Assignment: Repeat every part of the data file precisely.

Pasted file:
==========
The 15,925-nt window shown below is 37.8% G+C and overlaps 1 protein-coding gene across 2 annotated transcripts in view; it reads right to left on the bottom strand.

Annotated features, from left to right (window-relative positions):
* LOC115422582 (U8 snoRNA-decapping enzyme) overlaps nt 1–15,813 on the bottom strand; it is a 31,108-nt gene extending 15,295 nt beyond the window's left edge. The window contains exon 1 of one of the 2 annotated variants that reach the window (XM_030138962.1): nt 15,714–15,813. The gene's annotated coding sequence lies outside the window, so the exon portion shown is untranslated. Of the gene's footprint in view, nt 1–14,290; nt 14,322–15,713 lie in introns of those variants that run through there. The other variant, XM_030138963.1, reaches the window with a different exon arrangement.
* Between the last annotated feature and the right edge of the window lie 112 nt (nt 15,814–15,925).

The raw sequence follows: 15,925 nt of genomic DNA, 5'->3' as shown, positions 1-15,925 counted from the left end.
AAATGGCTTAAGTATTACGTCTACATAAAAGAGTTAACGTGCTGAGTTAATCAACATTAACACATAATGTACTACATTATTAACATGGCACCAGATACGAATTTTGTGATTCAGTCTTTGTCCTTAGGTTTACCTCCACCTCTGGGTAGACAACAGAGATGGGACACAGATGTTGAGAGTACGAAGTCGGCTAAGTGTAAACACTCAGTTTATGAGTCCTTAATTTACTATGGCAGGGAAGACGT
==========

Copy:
The 15,925-nt window shown below is 37.8% G+C and overlaps 1 protein-coding gene across 2 annotated transcripts in view; it reads right to left on the bottom strand.

Annotated features, from left to right (window-relative positions):
* LOC115422582 (U8 snoRNA-decapping enzyme) overlaps nt 1–15,813 on the bottom strand; it is a 31,108-nt gene extending 15,295 nt beyond the window's left edge. The window contains exon 1 of one of the 2 annotated variants that reach the window (XM_030138962.1): nt 15,714–15,813. The gene's annotated coding sequence lies outside the window, so the exon portion shown is untranslated. Of the gene's footprint in view, nt 1–14,290; nt 14,322–15,713 lie in introns of those variants that run through there. The other variant, XM_030138963.1, reaches the window with a different exon arrangement.
* Between the last annotated feature and the right edge of the window lie 112 nt (nt 15,814–15,925).

The raw sequence follows: 15,925 nt of genomic DNA, 5'->3' as shown, positions 1-15,925 counted from the left end.
AAATGGCTTAAGTATTACGTCTACATAAAAGAGTTAACGTGCTGAGTTAATCAACATTAACACATAATGTACTACATTATTAACATGGCACCAGATACGAATTTTGTGATTCAGTCTTTGTCCTTAGGTTTACCTCCACCTCTGGGTAGACAACAGAGATGGGACACAGATGTTGAGAGTACGAAGTCGGCTAAGTGTAAACACTCAGTTTATGAGTCCTTAATTTACTATGGCAGGGAAGACGT